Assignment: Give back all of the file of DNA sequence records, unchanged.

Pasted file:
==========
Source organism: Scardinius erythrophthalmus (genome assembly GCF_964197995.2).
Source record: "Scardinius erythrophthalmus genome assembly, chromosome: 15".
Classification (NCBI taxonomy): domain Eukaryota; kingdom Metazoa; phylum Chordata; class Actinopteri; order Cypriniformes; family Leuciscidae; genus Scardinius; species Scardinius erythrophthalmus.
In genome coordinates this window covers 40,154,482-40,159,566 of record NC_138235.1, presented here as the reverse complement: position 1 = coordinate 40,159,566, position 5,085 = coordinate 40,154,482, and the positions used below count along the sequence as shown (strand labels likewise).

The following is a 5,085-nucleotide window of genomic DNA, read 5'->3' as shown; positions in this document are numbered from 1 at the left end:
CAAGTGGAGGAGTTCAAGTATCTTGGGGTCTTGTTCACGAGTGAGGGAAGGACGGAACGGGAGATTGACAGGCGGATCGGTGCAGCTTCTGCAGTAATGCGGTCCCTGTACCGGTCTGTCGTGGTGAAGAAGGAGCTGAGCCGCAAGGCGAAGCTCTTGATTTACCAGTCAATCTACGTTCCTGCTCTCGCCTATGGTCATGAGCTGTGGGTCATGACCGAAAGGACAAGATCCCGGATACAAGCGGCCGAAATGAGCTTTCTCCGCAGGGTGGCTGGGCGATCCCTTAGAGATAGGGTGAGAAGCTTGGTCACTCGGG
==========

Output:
Source organism: Scardinius erythrophthalmus (genome assembly GCF_964197995.2).
Source record: "Scardinius erythrophthalmus genome assembly, chromosome: 15".
Classification (NCBI taxonomy): domain Eukaryota; kingdom Metazoa; phylum Chordata; class Actinopteri; order Cypriniformes; family Leuciscidae; genus Scardinius; species Scardinius erythrophthalmus.
In genome coordinates this window covers 40,154,482-40,159,566 of record NC_138235.1, presented here as the reverse complement: position 1 = coordinate 40,159,566, position 5,085 = coordinate 40,154,482, and the positions used below count along the sequence as shown (strand labels likewise).

The following is a 5,085-nucleotide window of genomic DNA, read 5'->3' as shown; positions in this document are numbered from 1 at the left end:
CAAGTGGAGGAGTTCAAGTATCTTGGGGTCTTGTTCACGAGTGAGGGAAGGACGGAACGGGAGATTGACAGGCGGATCGGTGCAGCTTCTGCAGTAATGCGGTCCCTGTACCGGTCTGTCGTGGTGAAGAAGGAGCTGAGCCGCAAGGCGAAGCTCTTGATTTACCAGTCAATCTACGTTCCTGCTCTCGCCTATGGTCATGAGCTGTGGGTCATGACCGAAAGGACAAGATCCCGGATACAAGCGGCCGAAATGAGCTTTCTCCGCAGGGTGGCTGGGCGATCCCTTAGAGATAGGGTGAGAAGCTTGGTCACTCGGG